Apidura Saddle Bag for Bikepacking

From Bikepacking mag:

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Apidura has turned the heads of many long distance ultra cyclists across the world. A company based out of London, England, the folks behind Apidura have established a brand that strives to create rackless packing systems that will optimize bike handling and weight distribution for your trip – whether it be pavement, gravel, or trail, Apidura has proven to succeed, and has many athletes to back that up.

The company was built on experience. Apidura was born after owner, Tori Fahey, completed the Tour Divide in 2012.  A race like the Tour Divide is never something that is thrown together. It takes months to plan your rig, what you will carry and what bags you will use. No matter how much you train with your set up and dial in the intricacies, you might end up running into issues, or things you wish were different about the gear you chose to bring along. Tori took the 2,700+ miles to reflect on what could be more efficient about her bags, and how they could be designed differently to help with weight distribution, or ease of use. Thus, Apidura came to be.

The company as a whole has a focus on creating bags that are ultralight, durable and functional – but what really strikes me is their mission, which is to promote “unencumbered bicycle touring so that cyclists can spend more time enjoying the ride.” That is really what it is all about, right? We want to feel as close to being on a empty bike as we can while riding on a loaded rig. Not only does it provide the most efficiency, but comfort as well.

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We had the pleasure of testing the Apidura Saddle Pack (regular) on an overnight fat bike excursion to the Great Sand Dunes National Park and Preserve in Colorado. The pack is designed using a 4-layer laminated xpac fabric for the main body which provides superior waterproofing, and is lightweight and durable. This pack also holds an excellent shape when empty. Apidura uses a hypalon fabric, which is ultra durable in high abrasion and high stress areas, and will help protect against friction or puncture. The straps which connect the bag to the seat post are extremely durable and easy to yank on. They also stay in place very well through rough terrain. It is to be noted that we were testing a sample pack versus the commercial production pack. The difference here was in the buckles – they were different than what you would see on a purchased pack from Apidura. The commercial production packs use Woojin Lion Buckles (below right), which are significantly more durable to tension and strain than the buckles on the pack that we tried (below left).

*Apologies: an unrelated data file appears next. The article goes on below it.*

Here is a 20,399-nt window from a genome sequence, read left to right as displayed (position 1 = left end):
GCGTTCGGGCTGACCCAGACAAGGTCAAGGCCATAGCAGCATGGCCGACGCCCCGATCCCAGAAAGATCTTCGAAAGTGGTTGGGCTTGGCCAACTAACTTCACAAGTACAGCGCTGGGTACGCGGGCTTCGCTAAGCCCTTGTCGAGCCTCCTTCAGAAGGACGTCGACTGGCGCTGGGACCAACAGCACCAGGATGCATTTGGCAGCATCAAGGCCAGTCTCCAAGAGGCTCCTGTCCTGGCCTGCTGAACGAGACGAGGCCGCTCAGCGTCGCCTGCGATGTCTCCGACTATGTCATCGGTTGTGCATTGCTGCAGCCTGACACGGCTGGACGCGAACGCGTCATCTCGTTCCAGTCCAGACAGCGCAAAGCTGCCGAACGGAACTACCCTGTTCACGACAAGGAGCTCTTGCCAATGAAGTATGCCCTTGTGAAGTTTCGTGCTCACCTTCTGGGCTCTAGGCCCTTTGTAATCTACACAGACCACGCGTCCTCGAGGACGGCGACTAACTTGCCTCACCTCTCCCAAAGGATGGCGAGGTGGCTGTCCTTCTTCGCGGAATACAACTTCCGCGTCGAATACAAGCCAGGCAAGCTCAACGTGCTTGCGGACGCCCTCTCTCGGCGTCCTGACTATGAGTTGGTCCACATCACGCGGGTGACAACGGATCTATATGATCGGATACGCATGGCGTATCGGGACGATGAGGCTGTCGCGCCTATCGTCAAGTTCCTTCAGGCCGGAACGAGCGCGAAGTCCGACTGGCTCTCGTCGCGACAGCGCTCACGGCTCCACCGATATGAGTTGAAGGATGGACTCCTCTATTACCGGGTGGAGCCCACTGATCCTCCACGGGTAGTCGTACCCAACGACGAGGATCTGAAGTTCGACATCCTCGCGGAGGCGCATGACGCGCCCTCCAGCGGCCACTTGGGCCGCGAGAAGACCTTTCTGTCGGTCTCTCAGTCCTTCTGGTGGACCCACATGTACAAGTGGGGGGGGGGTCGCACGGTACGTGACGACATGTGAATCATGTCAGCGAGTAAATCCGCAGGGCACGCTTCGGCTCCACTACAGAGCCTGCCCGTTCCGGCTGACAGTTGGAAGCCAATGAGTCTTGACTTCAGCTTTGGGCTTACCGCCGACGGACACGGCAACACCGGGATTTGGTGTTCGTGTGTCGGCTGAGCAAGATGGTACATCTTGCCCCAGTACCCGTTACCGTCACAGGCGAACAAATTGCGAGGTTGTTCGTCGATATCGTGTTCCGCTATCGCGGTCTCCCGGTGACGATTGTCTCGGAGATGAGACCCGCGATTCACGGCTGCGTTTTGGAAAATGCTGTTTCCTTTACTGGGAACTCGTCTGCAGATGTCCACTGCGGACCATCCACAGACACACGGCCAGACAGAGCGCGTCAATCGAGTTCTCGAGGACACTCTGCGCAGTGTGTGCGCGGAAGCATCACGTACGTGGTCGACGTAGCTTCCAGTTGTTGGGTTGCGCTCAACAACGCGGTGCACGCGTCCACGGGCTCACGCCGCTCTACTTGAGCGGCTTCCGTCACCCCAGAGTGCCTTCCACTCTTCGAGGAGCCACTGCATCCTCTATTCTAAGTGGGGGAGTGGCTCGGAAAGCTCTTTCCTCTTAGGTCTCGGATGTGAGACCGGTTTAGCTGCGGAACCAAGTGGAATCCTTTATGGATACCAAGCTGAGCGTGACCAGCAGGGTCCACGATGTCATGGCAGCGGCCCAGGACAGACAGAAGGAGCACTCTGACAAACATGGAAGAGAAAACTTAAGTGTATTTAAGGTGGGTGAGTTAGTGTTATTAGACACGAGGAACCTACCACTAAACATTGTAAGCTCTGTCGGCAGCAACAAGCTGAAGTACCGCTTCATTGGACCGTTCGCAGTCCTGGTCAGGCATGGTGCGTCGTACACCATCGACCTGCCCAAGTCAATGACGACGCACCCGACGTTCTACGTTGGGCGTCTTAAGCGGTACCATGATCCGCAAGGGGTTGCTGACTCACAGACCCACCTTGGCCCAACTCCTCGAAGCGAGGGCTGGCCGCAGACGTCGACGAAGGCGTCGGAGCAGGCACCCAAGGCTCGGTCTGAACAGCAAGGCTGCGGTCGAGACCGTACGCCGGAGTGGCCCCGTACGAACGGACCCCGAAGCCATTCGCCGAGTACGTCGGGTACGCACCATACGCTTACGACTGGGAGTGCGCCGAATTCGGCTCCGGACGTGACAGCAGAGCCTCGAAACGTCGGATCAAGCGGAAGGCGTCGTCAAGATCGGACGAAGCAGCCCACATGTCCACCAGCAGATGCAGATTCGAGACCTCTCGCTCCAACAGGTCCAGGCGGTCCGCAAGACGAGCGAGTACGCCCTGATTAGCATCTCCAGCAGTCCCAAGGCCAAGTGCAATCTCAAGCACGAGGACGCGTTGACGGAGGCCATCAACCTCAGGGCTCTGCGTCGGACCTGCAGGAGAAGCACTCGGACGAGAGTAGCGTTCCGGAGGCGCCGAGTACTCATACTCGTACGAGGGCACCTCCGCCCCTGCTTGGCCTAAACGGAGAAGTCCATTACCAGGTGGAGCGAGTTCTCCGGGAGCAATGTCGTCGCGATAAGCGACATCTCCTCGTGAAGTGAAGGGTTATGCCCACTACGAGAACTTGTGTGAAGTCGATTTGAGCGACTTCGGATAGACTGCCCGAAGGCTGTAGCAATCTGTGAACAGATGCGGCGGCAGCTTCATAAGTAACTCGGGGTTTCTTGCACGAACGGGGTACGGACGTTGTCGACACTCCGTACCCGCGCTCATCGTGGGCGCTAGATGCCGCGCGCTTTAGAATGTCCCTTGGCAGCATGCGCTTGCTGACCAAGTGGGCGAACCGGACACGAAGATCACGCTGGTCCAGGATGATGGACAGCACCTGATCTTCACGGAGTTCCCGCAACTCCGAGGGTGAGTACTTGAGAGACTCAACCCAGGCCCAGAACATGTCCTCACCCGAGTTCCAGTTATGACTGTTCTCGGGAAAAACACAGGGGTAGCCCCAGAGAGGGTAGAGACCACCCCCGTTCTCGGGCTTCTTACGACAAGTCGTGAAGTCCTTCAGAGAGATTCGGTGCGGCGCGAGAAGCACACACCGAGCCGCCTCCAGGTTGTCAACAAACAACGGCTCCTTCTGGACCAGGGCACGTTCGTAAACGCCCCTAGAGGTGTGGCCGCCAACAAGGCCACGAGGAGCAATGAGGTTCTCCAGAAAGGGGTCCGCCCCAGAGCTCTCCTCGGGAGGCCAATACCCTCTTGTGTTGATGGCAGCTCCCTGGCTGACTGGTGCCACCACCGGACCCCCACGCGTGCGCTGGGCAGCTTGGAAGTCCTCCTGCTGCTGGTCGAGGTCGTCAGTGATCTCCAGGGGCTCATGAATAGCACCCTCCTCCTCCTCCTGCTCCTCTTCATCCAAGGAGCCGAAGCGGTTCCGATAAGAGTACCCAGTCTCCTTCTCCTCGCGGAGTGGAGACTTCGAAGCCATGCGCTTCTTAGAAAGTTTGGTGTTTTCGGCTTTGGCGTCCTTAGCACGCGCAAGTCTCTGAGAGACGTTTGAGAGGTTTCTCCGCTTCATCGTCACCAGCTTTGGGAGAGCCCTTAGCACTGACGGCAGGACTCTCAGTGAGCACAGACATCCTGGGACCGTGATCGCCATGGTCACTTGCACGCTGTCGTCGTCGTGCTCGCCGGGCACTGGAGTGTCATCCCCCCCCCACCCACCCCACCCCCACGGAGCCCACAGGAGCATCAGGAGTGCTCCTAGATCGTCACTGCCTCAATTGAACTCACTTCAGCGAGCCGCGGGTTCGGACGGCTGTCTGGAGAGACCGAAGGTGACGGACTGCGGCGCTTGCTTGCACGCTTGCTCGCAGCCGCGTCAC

Wooljin Kross Buckle - less sturdy buckle on pack we tested

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The regular size pack is relatively large. Although the strap systems allow the pack to compress very well,  it is still rather deep.  I was riding on a small frame Surly Pugsly, and was cutting it close with about an inch of clearance.  I did try this pack on a small frame Rocky Mountain Element, and was not able to use it with the rear suspension without rub.

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I was able to fit my entire sleep system in the saddle pack with plenty of room to spare. As we were just going on an overnight and the distance was not too significant, I decided to pack for comfort. In the bag I packed a Grand Trunk Hammock with ropes and carabiners, a Big Agnes 20 degree down sleeping bag, a Marmot Bivy, and finally a Big Agnes Clearview mummy sleeping pad. I was able to fit all of this while still compressing the bag down as far as the straps would take it.  This illustrates how high volume the bag actually is. Again, aside from the minimal clearance while using this pack on a small frame, the bag performed exactly how it should and I did not have any rub on my rigid fat bike. If you are riding on a small frame, I would suggest going for the compact bag option, especially if you have a full suspension bike. This will ensure a good fit with plenty of clearance.

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While we were riding back to the car after our overnight trip, one of the sample pack edition buckles broke from tension. The buckle was connected to the left strap which connects the bag to the seat rails. It was sagging lower than the day before, so we really yanked on it to gain more clearance.  While doing so, the male side of the buckle snapped and was rendered useless. We were able to tape it up and be on our way. Although this is not idea for the long haul, as mentioned above, Apidura had used a less durable buckle on their sample packs, and are using a much stronger buckle for their commercial production bags.

Overall, the Apidura Saddle Pack was extremely well constructed. You can tell there was a lot of thought put behind the construction of the pack.

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